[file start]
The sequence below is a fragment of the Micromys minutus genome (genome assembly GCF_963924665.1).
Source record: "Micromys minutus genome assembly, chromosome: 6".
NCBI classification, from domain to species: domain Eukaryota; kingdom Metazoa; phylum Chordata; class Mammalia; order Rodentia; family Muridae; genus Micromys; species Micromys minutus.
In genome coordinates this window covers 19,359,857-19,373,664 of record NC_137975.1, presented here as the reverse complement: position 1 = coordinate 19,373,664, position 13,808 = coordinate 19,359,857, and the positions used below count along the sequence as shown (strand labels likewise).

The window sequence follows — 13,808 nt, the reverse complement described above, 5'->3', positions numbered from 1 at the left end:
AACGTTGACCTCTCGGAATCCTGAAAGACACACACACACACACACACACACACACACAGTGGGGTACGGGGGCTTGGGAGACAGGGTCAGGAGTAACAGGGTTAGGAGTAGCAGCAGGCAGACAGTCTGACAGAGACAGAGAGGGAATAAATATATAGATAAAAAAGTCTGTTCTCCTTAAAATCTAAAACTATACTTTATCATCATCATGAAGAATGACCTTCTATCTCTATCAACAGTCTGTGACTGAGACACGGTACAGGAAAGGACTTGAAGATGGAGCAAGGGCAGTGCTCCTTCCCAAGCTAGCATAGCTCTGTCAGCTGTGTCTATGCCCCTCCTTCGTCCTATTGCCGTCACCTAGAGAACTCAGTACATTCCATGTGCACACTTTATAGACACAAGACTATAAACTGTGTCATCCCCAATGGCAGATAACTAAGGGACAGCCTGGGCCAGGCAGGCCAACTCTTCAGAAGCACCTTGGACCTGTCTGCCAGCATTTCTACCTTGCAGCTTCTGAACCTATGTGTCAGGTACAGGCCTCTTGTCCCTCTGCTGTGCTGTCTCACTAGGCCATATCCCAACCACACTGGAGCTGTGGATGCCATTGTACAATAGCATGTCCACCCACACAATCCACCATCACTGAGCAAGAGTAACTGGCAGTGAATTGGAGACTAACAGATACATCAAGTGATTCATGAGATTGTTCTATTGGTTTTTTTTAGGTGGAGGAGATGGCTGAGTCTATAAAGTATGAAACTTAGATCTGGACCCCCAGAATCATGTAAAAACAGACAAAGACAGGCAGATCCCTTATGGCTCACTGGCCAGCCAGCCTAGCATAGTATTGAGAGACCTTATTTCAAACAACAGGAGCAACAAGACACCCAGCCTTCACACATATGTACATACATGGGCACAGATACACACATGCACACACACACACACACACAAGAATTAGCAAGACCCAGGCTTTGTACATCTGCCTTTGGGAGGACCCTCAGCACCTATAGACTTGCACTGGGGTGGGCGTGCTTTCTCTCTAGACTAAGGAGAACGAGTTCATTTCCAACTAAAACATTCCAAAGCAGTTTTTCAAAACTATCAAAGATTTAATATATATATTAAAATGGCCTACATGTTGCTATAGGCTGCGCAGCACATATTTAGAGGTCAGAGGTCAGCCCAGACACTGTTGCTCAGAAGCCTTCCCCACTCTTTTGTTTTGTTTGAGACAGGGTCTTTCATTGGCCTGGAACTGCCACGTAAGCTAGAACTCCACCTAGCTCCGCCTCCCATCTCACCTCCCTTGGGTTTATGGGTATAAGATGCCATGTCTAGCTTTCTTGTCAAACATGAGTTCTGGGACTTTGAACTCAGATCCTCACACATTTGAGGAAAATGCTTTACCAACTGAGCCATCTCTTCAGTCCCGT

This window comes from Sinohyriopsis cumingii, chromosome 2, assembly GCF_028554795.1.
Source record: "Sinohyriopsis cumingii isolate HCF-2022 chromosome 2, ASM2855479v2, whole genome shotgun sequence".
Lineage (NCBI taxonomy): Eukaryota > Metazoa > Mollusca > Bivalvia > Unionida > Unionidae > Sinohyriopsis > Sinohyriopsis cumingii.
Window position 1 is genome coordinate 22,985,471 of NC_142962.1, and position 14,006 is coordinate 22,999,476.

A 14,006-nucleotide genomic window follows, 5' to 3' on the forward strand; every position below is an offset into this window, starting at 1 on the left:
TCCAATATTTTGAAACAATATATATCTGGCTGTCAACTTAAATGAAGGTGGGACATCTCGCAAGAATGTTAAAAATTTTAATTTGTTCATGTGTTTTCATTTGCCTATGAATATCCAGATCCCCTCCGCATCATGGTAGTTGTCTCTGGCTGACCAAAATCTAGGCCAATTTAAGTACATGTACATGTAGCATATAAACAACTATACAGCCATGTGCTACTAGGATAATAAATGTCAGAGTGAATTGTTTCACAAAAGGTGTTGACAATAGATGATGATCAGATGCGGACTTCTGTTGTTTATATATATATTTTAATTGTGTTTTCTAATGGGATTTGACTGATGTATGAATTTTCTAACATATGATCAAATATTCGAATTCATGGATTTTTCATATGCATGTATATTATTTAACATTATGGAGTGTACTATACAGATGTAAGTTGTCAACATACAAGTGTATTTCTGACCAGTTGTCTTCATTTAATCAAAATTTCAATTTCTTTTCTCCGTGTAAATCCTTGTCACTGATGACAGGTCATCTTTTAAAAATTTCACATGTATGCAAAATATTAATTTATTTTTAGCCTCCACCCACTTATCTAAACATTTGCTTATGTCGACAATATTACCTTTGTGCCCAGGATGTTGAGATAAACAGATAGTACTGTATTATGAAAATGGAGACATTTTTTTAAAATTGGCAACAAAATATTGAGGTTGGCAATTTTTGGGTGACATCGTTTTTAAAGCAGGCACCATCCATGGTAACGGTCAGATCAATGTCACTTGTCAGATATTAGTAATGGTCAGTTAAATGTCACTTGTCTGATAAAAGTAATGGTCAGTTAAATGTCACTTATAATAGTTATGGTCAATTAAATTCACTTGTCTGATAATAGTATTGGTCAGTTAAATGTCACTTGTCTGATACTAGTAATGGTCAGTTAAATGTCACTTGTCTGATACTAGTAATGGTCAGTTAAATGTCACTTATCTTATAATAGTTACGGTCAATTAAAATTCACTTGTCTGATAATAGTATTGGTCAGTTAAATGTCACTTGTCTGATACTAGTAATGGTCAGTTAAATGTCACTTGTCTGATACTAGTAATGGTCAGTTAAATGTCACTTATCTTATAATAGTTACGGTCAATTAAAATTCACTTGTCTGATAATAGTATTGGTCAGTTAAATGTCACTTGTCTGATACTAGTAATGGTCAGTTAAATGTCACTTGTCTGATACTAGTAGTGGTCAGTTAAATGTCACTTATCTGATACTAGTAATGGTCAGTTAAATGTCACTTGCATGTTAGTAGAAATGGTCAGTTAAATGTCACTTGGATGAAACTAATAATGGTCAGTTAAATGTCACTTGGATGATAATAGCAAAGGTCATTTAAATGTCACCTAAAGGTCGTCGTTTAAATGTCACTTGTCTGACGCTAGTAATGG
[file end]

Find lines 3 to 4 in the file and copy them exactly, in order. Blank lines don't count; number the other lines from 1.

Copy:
NCBI classification, from domain to species: domain Eukaryota; kingdom Metazoa; phylum Chordata; class Mammalia; order Rodentia; family Muridae; genus Micromys; species Micromys minutus.
In genome coordinates this window covers 19,359,857-19,373,664 of record NC_137975.1, presented here as the reverse complement: position 1 = coordinate 19,373,664, position 13,808 = coordinate 19,359,857, and the positions used below count along the sequence as shown (strand labels likewise).